Saturday, March 05, 2005

Umbele Foundation

Some of you people have heard of the fantastic foundation started by Columbia Professor Xavier Sala-i-Martin. It aims to provide, particularly young women, incentive to go to school and not have to deal with the opportunity cost issue of staying at home or working. It has been proven in economic studies to increase productivity of the workforce; and by that extension increase growth. It follows a similar idea put forth by former Mexican President and current Yale Professor Ernesto Zedillo and his Progresa initiative. A fantastic idea that aims to support a continent that has been strife by political unrest, famine and epidemics. Whereas it cannot solve those deep problems, what it can do is look at this particular question of declining economies and perhaps do what many people say Capitalism does do: increase opportunity, increase prosperity.

In any case: we are having here in this neck of the woods a faculty auction to support the organization, and one of the options was a book that is yet to come out called The End of Poverty by reknowned Economist Jeffrey Sachs. The autographed copy of this yet to be released; I am going to get it before most people book; is now mine. As I have purchased it in the auction. Highly touted by people around, I hope it is as good as I have heard. I am extremely excited about it.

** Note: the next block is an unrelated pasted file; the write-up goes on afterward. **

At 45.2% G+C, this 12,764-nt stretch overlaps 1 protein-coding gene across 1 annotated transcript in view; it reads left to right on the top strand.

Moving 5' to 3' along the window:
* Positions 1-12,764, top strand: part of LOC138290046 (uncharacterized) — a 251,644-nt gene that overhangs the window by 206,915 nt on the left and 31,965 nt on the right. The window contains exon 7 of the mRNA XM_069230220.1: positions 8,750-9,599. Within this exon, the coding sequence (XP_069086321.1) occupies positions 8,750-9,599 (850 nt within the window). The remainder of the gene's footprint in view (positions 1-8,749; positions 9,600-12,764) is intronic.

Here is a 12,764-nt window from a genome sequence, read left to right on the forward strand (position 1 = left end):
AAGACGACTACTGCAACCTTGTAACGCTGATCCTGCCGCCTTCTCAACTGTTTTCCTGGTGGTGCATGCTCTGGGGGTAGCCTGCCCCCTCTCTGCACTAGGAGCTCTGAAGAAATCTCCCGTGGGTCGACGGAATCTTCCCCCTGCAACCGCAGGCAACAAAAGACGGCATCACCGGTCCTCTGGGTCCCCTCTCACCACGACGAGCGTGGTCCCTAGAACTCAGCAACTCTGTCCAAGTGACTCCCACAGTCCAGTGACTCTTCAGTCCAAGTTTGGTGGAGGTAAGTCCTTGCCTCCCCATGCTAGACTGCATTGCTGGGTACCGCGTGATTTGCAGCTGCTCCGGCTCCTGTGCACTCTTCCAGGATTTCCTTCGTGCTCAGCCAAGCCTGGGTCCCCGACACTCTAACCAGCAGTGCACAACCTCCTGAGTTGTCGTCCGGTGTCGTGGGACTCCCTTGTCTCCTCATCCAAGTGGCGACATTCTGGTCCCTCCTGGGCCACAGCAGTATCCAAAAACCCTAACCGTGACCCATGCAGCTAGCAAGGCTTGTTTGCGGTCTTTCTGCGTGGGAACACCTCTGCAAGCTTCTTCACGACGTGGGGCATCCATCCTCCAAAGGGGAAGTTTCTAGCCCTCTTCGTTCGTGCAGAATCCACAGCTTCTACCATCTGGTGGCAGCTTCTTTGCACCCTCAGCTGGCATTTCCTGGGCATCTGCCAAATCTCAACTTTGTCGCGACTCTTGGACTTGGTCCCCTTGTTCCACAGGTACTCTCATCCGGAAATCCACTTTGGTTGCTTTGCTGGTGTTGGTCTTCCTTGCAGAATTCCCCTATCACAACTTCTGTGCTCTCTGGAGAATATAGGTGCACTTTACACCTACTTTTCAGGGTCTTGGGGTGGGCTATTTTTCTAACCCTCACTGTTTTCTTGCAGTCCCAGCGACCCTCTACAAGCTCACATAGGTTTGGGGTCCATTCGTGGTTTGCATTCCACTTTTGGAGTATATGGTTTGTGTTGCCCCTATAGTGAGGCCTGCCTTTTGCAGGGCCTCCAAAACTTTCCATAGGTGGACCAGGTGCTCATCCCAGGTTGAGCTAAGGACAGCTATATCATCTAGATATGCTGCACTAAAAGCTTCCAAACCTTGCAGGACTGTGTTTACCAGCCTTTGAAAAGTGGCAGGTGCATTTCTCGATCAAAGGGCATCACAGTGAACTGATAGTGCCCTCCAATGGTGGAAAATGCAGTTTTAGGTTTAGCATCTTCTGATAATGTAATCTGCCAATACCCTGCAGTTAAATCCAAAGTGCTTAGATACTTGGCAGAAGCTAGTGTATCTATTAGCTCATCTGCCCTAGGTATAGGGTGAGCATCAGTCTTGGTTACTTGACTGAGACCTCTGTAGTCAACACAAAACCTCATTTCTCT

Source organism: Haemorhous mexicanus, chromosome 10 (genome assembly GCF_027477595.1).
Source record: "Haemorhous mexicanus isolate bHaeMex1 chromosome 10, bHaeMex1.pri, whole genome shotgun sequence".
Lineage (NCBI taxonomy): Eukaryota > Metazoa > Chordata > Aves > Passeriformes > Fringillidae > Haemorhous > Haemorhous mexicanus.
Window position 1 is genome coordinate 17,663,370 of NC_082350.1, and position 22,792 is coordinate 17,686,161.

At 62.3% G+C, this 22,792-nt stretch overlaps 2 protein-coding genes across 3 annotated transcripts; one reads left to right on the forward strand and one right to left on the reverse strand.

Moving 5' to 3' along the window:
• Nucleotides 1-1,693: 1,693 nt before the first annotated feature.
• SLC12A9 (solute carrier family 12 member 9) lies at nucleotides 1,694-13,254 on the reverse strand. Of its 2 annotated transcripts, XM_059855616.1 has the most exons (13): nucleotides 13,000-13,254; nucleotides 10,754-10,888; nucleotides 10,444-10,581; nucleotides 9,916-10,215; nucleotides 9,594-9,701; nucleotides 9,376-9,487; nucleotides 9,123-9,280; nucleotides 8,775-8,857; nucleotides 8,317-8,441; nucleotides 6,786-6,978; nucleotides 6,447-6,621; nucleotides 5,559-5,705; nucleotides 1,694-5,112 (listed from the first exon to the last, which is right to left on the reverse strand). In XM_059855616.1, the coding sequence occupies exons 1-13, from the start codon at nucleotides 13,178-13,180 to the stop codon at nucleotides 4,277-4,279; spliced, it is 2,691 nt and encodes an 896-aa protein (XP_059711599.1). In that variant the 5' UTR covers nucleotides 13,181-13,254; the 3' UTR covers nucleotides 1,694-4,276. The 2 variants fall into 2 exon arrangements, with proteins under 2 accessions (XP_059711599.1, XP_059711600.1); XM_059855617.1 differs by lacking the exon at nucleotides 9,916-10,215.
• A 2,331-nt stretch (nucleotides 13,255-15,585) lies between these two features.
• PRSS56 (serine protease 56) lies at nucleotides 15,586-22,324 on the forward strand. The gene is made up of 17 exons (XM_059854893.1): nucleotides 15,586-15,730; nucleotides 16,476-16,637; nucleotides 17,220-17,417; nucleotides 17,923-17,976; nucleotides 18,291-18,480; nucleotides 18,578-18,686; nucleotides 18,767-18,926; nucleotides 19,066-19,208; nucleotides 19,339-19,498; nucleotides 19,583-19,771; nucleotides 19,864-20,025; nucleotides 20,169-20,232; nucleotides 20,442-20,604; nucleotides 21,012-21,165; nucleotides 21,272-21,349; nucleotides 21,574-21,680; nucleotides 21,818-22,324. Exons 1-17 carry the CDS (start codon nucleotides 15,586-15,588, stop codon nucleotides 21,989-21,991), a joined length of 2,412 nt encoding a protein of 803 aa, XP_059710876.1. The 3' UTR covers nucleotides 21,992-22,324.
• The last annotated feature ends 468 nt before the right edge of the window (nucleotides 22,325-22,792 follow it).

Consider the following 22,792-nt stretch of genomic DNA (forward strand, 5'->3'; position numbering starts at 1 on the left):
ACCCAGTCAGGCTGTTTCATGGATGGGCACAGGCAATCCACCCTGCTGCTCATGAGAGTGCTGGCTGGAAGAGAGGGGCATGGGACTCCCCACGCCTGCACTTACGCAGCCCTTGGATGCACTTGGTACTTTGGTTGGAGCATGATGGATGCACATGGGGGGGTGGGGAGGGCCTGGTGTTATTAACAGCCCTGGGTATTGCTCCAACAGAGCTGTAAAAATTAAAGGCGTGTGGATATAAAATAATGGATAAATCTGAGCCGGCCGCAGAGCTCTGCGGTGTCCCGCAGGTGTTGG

If I ever find a greater love for math and problem sets, I shall follow Mr. Sachs and to an extent Mr. Sala-i-Martin and go for a PhD in Sustainable Development. Understanding the nuance relationships between what man must do and what he can do. Helping this world, a few dollars at a time, a few thoughts at time. If only we would stop paralyzing ourselves with petty bickering over what some professor wrote in an editorial about Israel, or over legitimacy of some constitution.

He who is without sin may cast the first stone; oh that isn't a possibility? Then at the very least let us cast out a few dollars, a few ideas and try to make this place more agreeable to live in, instead of suffocating in a pool of antagonisms.


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